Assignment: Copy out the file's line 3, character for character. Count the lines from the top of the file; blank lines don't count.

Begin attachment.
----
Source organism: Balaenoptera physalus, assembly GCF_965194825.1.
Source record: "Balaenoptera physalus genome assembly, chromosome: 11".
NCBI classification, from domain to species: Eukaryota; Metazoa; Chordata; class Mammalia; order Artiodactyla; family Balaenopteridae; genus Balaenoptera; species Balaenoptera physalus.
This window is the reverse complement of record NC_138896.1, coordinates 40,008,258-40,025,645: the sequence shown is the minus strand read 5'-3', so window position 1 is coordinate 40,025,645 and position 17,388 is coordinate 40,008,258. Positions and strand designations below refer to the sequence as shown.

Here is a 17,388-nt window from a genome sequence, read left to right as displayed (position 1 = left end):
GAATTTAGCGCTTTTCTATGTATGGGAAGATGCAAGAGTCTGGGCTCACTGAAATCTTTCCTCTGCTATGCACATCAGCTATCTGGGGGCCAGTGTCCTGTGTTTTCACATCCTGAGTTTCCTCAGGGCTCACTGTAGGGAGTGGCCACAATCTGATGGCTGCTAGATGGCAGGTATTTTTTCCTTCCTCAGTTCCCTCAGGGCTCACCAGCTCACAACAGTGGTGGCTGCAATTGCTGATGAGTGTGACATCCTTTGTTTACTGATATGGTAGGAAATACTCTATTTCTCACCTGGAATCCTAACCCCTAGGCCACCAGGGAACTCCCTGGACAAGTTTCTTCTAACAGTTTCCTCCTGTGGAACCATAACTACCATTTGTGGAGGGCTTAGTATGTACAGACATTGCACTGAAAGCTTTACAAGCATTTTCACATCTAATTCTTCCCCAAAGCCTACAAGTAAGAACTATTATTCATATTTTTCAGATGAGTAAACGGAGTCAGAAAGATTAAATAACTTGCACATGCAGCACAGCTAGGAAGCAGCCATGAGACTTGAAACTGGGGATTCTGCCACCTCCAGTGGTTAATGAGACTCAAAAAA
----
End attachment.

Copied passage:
NCBI classification, from domain to species: Eukaryota; Metazoa; Chordata; class Mammalia; order Artiodactyla; family Balaenopteridae; genus Balaenoptera; species Balaenoptera physalus.